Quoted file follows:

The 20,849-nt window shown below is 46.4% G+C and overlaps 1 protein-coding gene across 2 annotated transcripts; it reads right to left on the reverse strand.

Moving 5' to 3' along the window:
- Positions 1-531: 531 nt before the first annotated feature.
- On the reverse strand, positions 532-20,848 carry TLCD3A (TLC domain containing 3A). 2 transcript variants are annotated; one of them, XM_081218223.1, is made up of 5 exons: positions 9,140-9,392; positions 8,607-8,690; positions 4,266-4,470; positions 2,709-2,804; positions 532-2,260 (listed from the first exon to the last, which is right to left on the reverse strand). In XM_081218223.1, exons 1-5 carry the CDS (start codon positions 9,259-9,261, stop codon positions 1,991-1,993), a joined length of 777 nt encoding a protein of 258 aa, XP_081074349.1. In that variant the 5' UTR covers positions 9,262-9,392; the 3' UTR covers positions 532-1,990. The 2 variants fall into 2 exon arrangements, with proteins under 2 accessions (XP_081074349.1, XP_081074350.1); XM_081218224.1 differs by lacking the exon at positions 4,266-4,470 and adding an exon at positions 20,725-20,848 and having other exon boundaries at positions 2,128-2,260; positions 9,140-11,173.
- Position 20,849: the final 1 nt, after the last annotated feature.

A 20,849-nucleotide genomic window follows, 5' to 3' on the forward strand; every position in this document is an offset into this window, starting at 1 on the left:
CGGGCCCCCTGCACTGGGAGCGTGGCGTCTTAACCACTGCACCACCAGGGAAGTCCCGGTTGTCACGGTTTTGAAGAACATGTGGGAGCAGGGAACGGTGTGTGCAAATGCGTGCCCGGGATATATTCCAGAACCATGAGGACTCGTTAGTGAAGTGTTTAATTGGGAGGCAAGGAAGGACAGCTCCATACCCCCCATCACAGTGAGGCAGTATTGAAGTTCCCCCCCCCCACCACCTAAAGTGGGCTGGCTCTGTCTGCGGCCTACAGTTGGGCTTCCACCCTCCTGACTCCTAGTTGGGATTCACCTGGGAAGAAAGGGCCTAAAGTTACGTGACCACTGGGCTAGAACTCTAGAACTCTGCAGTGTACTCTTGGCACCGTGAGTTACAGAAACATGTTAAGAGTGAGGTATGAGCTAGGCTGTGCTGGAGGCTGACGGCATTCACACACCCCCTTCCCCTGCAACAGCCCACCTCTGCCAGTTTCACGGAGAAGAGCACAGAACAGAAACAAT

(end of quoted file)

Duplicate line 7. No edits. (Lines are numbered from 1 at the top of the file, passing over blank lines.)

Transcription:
CGGGCCCCCTGCACTGGGAGCGTGGCGTCTTAACCACTGCACCACCAGGGAAGTCCCGGTTGTCACGGTTTTGAAGAACATGTGGGAGCAGGGAACGGTGTGTGCAAATGCGTGCCCGGGATATATTCCAGAACCATGAGGACTCGTTAGTGAAGTGTTTAATTGGGAGGCAAGGAAGGACAGCTCCATACCCCCCATCACAGTGAGGCAGTATTGAAGTTCCCCCCCCCCACCACCTAAAGTGGGCTGGCTCTGTCTGCGGCCTACAGTTGGGCTTCCACCCTCCTGACTCCTAGTTGGGATTCACCTGGGAAGAAAGGGCCTAAAGTTACGTGACCACTGGGCTAGAACTCTAGAACTCTGCAGTGTACTCTTGGCACCGTGAGTTACAGAAACATGTTAAGAGTGAGGTATGAGCTAGGCTGTGCTGGAGGCTGACGGCATTCACACACCCCCTTCCCCTGCAACAGCCCACCTCTGCCAGTTTCACGGAGAAGAGCACAGAACAGAAACAAT